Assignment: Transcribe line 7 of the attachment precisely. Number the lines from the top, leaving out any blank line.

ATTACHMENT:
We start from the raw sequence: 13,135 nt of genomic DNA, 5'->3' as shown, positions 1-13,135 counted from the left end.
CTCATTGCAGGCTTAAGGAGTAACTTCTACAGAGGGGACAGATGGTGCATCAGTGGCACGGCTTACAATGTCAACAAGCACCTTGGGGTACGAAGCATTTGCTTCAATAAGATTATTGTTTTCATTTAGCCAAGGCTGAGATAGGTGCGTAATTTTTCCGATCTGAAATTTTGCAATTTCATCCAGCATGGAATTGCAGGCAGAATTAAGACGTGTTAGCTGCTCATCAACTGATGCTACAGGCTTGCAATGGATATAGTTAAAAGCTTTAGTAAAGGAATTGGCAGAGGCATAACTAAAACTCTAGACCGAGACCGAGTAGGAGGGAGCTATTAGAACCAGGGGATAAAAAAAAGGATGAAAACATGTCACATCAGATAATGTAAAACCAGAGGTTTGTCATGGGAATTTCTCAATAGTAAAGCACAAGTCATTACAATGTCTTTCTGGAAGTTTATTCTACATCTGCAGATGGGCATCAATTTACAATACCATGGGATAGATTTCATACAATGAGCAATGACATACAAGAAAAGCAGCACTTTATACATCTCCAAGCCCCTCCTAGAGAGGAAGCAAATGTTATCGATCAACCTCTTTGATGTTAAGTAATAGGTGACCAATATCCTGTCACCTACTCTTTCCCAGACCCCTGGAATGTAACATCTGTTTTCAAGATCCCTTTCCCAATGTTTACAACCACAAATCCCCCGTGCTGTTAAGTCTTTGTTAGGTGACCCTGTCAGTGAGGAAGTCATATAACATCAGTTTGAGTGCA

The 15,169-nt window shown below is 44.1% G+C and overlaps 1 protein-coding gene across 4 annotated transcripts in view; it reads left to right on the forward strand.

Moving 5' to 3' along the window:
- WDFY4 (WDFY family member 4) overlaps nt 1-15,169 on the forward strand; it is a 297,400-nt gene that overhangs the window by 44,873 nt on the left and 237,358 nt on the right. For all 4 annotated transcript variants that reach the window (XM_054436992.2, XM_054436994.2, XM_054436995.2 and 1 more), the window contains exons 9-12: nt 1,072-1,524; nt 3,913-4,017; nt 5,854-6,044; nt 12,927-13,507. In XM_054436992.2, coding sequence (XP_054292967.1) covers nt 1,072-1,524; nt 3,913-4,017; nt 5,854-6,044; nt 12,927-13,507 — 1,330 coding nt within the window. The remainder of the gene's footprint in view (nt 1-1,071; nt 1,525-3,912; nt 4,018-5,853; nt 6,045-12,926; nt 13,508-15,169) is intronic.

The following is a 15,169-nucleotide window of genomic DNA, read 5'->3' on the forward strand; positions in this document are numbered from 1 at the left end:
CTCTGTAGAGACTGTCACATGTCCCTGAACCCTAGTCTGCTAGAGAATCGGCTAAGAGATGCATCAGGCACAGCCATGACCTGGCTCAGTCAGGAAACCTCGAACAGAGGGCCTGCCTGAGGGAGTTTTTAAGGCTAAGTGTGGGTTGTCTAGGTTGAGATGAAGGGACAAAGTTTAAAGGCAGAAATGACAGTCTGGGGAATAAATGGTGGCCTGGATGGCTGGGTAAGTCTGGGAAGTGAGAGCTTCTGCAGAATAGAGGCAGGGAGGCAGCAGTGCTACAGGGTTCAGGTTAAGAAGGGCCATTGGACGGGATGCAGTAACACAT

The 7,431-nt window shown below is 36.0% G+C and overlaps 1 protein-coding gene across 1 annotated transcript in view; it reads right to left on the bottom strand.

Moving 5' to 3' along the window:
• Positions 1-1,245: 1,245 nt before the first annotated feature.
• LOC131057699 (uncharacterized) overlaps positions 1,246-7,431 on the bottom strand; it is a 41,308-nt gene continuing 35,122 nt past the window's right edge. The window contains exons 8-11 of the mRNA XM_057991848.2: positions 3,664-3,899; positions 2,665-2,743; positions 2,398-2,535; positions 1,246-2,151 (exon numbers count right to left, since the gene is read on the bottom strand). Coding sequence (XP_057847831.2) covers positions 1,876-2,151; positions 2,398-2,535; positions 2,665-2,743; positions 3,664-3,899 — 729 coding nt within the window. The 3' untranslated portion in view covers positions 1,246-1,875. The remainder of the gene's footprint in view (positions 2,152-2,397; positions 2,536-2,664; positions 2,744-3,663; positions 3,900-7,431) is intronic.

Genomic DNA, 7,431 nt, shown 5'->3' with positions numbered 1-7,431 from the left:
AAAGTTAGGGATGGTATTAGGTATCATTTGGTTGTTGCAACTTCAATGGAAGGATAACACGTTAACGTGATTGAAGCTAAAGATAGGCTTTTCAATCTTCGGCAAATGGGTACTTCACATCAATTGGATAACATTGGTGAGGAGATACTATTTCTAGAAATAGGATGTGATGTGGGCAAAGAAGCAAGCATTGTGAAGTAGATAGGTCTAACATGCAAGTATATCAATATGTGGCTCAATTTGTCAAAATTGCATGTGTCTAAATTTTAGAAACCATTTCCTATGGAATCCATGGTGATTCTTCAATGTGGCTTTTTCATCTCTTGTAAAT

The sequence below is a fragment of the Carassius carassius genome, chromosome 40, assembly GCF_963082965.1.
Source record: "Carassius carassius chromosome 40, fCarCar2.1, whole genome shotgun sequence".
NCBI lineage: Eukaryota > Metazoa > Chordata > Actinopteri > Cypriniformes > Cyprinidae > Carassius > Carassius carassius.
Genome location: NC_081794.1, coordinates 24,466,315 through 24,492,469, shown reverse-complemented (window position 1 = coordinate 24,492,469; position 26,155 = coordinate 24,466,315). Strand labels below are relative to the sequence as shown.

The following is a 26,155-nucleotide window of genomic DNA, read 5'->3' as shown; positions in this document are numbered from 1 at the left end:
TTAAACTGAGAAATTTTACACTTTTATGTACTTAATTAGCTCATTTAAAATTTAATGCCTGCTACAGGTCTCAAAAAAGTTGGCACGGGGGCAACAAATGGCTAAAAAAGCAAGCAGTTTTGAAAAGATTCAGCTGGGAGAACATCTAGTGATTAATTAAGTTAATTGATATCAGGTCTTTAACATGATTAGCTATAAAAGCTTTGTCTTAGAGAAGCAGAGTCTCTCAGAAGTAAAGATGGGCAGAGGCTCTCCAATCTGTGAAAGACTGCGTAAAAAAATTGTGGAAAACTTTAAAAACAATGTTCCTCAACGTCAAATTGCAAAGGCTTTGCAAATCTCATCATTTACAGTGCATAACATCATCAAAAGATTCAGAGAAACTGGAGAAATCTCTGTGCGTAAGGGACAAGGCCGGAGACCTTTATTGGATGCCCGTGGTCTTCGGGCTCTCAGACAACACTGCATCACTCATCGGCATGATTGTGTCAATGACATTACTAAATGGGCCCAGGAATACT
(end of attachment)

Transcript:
CTCTGTAGAGACTGTCACATGTCCCTGAACCCTAGTCTGCTAGAGAATCGGCTAAGAGATGCATCAGGCACAGCCATGACCTGGCTCAGTCAGGAAACCTCGAACAGAGGGCCTGCCTGAGGGAGTTTTTAAGGCTAAGTGTGGGTTGTCTAGGTTGAGATGAAGGGACAAAGTTTAAAGGCAGAAATGACAGTCTGGGGAATAAATGGTGGCCTGGATGGCTGGGTAAGTCTGGGAAGTGAGAGCTTCTGCAGAATAGAGGCAGGGAGGCAGCAGTGCTACAGGGTTCAGGTTAAGAAGGGCCATTGGACGGGATGCAGTAACACAT